Even with the addition of seven new garbage trucks, the Sanitation Service Authority (SSA) is still woefully stretched to keep up with garbage collection demands. This explanation comes from chairman of the SSA, Senator Rudy Grant, who noted that his organisation is not blind to the worrying garbage pileups across the island.
This afternoon Grant told Barbados TODAY that Government received new equipment as recently as last month, which now moves the complement of garbage trucks from 17 to 24. However, this is still ten trucks shy of the 34 trucks needed to adequately service the 150 routes across Barbados.
He revealed that Government has
ordered an additional 12 trucks and he is hoping that they would arrive in Barbados before the end of the year, so as to finally address the worrying garbage collection concerns.
“We would have received seven trucks recently, two medium sized trucks and five large compactor trucks. We have had more tenders and we have indicated the companies that would supply the equipment and our hope is that we would have that equipment by the end of the year. I have to point out that you can’t pick up these compactor trucks from a lot, they have to be built to order,” he said, noting that some components must be ordered from a number of countries before the trucks can be assembled.
“We recognise that there is an urgency and we need to move as quickly as possible to have the equipment available so that we can provide the type of garbage collection that the public of Barbados rightfully deserves,” Grant admitted.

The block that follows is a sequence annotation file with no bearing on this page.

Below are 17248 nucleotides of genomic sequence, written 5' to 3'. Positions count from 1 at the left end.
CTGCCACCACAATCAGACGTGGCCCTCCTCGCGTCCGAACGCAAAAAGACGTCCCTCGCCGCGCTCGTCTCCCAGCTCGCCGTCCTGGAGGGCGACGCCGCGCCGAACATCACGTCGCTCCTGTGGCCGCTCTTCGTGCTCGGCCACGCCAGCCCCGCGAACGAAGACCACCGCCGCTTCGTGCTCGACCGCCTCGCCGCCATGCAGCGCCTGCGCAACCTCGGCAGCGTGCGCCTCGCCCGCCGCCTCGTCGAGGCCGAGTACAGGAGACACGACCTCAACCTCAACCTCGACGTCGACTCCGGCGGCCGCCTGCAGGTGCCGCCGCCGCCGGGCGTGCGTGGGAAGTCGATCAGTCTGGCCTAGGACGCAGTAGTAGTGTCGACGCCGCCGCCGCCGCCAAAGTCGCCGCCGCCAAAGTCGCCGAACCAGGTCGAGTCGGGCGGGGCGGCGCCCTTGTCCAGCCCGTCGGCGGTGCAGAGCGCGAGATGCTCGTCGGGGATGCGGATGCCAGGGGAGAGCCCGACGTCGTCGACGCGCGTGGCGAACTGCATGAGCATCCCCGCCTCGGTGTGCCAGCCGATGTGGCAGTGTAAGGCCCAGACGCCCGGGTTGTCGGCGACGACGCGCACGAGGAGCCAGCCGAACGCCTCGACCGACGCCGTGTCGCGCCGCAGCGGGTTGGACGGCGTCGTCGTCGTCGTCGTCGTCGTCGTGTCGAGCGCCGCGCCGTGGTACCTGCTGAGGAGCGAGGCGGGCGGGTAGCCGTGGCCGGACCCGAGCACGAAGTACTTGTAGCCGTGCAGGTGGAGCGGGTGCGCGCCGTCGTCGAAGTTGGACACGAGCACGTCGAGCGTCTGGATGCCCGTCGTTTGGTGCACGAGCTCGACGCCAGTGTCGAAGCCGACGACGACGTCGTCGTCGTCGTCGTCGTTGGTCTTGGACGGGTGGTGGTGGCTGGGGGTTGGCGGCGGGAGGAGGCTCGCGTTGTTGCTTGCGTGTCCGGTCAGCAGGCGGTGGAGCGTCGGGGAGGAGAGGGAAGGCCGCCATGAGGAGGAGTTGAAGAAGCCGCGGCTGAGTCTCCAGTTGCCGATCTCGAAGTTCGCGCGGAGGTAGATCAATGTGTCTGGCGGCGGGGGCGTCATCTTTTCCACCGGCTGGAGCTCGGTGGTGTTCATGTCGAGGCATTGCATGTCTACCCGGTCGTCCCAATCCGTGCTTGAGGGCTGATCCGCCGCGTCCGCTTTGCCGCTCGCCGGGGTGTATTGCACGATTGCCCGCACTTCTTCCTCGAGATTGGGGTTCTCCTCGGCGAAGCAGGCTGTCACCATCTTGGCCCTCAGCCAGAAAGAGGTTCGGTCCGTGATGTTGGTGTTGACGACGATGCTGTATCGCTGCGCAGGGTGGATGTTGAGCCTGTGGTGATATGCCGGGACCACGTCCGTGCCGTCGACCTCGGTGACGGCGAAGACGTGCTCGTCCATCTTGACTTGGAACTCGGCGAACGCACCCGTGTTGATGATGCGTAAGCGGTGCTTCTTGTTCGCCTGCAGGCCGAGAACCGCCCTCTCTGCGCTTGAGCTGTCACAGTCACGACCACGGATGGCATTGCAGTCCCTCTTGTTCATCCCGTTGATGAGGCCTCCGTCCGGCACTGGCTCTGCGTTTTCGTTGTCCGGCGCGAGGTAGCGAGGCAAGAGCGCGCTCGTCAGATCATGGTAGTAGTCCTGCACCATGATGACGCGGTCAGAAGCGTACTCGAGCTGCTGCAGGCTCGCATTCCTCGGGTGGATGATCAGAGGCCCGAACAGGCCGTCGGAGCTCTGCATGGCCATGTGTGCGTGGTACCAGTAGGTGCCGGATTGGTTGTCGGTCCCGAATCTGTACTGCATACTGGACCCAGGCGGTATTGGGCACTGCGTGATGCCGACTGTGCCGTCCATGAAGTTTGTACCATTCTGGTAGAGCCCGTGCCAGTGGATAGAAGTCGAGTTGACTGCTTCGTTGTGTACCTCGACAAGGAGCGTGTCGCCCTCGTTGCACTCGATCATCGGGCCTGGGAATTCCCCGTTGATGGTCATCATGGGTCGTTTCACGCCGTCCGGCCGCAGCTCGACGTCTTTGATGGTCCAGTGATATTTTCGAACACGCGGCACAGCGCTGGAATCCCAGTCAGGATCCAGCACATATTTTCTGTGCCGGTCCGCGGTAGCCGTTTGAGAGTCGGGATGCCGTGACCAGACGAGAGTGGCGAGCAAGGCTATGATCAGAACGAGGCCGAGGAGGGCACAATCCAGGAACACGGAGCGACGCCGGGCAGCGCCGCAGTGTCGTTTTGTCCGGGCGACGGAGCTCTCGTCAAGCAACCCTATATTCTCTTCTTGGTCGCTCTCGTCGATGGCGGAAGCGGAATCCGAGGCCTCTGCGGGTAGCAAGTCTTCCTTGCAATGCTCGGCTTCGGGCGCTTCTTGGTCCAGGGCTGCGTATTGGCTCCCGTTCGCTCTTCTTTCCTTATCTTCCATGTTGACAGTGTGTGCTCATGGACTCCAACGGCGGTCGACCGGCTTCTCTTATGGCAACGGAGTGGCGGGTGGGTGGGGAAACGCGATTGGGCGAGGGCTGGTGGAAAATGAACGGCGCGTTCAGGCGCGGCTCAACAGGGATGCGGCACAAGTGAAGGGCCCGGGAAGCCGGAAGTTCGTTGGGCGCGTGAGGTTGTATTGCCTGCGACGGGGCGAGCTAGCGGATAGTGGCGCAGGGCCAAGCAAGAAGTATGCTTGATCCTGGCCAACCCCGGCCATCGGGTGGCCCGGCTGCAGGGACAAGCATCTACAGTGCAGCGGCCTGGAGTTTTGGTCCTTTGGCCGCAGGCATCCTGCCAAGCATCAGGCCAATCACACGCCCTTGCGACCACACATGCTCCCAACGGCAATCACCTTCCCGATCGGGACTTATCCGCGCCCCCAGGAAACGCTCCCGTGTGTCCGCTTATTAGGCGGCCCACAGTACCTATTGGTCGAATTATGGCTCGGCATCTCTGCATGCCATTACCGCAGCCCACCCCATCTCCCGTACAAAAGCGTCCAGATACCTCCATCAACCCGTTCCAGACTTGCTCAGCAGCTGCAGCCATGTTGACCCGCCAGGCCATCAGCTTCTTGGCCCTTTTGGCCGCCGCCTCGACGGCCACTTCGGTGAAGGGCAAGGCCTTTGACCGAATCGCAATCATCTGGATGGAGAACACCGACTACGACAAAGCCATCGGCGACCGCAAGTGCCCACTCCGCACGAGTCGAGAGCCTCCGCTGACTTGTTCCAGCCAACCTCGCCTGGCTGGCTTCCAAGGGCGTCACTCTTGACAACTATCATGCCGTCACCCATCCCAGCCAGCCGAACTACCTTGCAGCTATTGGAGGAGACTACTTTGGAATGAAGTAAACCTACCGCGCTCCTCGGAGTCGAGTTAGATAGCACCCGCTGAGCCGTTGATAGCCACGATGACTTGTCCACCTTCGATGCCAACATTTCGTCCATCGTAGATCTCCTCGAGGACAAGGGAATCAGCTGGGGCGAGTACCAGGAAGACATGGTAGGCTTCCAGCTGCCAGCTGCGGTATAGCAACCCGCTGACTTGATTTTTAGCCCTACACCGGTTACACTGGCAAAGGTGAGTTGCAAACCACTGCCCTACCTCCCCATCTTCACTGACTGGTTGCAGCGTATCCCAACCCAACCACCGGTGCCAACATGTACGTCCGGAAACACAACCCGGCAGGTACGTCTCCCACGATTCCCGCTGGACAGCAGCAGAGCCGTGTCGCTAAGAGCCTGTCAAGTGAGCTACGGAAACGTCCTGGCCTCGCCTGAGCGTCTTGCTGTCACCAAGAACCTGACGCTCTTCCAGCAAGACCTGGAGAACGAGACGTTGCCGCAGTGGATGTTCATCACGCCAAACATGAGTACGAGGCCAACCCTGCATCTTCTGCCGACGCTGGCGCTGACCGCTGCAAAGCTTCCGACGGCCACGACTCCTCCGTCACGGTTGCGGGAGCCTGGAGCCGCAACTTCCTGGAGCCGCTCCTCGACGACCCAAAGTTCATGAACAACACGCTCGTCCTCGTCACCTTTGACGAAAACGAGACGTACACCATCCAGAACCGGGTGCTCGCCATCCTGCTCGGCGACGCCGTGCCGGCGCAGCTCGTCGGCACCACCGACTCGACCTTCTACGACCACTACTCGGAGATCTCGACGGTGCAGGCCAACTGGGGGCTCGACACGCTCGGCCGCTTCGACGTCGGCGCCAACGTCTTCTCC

Earlier this month, the island’s continued garbage collection challenges were compounded by disruptions to scheduled pickups as a result of four bank holidays in two weeks, the last of which was on May 1. The result was a number of St Michael communities having to put up with rising mounds of refuse.
Sanitation Service Authority spokesman Carl Alff Padmore attributed the unsightly pileup on SSA workers not being granted overtime among other issues.
However, this afternoon Grant made it clear that while the lack of collection on public holidays has contributed significantly to the backlog, the problem is more complex than that.
“The issue of public holidays had an impact but there are some other factors that I am presently looking at and until I am presented with facts, I would not be able to respond to them as yet. In the meantime, we have launched a programme to ramp up collections in certain problem areas. Depends on how effective this programme is, we may even need to take an even more aggressive approach to the issues,” he stressed.